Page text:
Wan Gang, China's Minister of Science and Technology, said at the forum that the China-U.S. cooperation on clean energy could serve as a model for the whole world. He said the two countries have complementary differences, in terms of energy structure and technology, and that both support the research and development of clean energy.
"I'm sure [clean energy] is the best point of convergence and cooperation between our two countries, and will be the bright spot in our future cooperation," Wan said.
His view was echoed by the overwhelmingly positive attitude of forum participants toward the clean energy collaboration endeavor.
"Complementary differences mean U.S.-China cooperation can be mutually beneficial," said David Sandalow, Assistant Secretary for Policy and International Affairs at the U.S. Department of Energy (DOE). He said that while the United States is facing credit supply challenges, China has abundant credit. He also pointed out that his country has slower construction cycles—mostly replacing existing structures—compared to China, where new buildings are being constantly and rapidly constructed.
By working together, China and the United States can "learn from each other, drive down costs and accelerate a clean energy revolution," said Sandalow.
Clean energy cooperation between China and the United States has been ongoing for years. In June 2008, the two countries signed the U.S.-China 10-Year Framework for Cooperation on Energy and the Environment, which now includes action plans for cooperation on energy efficiency, electricity, transportation, air, water, wetlands, nature reserves and protected areas, according to the DOE.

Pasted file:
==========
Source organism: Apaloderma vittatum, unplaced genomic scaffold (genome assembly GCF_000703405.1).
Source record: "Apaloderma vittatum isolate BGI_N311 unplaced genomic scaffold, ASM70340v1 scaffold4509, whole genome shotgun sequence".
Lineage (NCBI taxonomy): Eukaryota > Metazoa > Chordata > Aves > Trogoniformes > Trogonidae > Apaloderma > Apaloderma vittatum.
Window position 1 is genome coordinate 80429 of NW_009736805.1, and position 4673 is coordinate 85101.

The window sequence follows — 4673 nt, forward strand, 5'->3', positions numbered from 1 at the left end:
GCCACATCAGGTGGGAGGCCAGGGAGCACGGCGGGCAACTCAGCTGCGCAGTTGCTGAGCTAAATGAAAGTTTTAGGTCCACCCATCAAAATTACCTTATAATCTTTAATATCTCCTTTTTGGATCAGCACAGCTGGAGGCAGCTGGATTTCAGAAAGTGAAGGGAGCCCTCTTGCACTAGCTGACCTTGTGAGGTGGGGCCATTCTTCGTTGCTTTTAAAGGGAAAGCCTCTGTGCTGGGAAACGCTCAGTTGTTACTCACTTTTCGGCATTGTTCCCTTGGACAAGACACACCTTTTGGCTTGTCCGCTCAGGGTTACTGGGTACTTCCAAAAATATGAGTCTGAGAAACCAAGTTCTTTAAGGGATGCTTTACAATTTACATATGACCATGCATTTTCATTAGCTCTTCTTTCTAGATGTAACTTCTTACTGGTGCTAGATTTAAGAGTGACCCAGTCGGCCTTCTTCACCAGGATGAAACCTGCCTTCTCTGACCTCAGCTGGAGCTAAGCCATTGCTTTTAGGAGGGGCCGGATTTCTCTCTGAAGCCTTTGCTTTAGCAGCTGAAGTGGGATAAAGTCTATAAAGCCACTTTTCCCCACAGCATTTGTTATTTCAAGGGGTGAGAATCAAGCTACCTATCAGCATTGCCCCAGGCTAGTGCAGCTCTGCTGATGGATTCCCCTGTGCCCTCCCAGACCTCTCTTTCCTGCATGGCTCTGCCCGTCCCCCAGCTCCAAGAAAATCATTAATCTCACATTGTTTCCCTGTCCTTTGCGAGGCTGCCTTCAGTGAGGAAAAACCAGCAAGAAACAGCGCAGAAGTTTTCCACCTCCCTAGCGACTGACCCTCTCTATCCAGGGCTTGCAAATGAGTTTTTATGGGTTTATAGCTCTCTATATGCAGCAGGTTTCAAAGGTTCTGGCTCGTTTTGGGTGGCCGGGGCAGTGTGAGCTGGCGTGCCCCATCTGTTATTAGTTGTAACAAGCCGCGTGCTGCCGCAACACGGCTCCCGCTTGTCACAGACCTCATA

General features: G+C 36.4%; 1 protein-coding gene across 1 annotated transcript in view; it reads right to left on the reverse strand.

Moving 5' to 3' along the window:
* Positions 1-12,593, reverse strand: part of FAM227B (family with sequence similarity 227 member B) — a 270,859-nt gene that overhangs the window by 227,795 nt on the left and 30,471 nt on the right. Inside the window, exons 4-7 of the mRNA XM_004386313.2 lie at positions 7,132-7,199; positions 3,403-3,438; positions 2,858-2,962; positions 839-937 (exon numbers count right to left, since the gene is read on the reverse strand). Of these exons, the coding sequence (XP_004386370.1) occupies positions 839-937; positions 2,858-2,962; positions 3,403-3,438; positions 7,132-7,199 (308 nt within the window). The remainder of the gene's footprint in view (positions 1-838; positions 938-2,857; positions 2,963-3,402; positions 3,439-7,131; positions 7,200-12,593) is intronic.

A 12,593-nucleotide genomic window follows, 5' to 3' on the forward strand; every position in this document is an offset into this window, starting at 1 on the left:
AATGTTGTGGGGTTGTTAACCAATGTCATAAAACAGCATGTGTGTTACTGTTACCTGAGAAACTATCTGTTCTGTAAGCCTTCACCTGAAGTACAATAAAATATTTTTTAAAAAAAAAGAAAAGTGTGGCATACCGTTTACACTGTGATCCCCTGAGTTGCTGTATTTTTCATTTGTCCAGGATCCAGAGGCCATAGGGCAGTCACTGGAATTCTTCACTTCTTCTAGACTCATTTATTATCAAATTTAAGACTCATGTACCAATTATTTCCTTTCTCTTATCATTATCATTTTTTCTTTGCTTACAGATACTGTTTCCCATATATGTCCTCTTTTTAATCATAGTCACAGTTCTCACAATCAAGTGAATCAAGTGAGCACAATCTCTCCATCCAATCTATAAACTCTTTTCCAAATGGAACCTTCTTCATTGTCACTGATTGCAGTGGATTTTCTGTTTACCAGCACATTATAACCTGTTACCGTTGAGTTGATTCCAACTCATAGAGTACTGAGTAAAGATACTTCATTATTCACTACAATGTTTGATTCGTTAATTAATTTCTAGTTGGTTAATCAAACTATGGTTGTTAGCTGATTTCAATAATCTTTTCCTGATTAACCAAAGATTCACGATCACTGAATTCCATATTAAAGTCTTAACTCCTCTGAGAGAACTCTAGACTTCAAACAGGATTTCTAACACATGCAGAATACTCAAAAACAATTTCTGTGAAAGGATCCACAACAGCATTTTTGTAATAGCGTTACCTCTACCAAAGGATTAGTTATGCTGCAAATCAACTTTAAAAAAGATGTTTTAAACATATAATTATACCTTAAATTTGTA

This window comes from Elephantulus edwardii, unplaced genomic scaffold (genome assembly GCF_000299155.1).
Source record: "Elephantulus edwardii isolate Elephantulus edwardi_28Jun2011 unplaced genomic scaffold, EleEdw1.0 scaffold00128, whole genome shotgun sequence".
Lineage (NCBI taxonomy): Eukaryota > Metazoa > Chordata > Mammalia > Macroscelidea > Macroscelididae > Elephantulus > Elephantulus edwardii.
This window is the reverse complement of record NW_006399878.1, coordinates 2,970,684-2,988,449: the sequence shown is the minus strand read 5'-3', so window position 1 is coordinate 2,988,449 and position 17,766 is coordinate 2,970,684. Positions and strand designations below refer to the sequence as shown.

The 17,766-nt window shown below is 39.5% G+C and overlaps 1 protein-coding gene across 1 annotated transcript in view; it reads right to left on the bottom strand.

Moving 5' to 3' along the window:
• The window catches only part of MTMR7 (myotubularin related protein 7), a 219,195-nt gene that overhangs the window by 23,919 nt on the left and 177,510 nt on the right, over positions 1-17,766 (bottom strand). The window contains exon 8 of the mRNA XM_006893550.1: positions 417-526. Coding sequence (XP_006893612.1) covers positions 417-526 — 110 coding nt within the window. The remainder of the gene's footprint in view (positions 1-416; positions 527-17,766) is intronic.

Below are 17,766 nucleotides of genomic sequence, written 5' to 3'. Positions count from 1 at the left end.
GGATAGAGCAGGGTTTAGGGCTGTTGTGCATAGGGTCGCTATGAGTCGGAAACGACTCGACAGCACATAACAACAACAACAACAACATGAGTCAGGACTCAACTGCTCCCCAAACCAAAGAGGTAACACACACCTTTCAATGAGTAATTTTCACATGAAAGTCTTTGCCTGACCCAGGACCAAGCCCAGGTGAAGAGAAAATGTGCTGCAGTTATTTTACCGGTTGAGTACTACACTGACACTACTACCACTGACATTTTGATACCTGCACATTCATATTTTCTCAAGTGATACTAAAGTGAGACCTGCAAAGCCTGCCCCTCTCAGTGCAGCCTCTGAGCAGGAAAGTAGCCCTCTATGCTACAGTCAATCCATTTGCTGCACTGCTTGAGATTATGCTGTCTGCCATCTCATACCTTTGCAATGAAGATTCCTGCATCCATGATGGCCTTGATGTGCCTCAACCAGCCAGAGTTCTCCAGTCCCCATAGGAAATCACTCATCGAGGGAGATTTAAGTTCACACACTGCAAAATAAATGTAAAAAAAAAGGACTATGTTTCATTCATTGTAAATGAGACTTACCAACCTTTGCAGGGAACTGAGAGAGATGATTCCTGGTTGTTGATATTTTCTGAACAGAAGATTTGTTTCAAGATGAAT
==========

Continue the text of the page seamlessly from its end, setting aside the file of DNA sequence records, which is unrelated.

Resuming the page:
In November 2009, Chinese President Hu Jintao and visiting U.S. President Barack Obama announced seven new clean energy initiatives during their Beijing summit, including the establishment of the China-U.S. Clean Energy Research Center (CERC) to facilitate joint research and development by scientists and engineers from both countries. Each country will contribute $75 million to the center, which focuses on energy efficiency, clean coal and clean vehicles.
Regardless of whether past agreements were mere political gestures, both countries have recently been realistic about the economic opportunities to be found in such joint projects.
"The economic opportunities are increasingly very real," Jon Huntsman, U.S. Ambassador to China, said at the forum. He told the audience that cooperation on clean energy has created tremendous opportunity and has brought many high quality jobs to the United States.
Speaking on a panel at the forum, Ric Perez, President of Operations at the Westinghouse Electric Co., said Westinghouse's nuclear reactor project in China will create around 5,000 jobs in 20 U.S. states. These jobs are high-paying, he said.
"This is an economic sector that is found to have enormous growth in the coming years," Kenneth Lieberthal, Director of the John L. Thornton China Center at the Brookings Institution, said in a video on the institution's website. He said that, in the past year, U.S.-China clean energy cooperation has continued to move forward, regardless of the ups and downs in the bilateral relationship.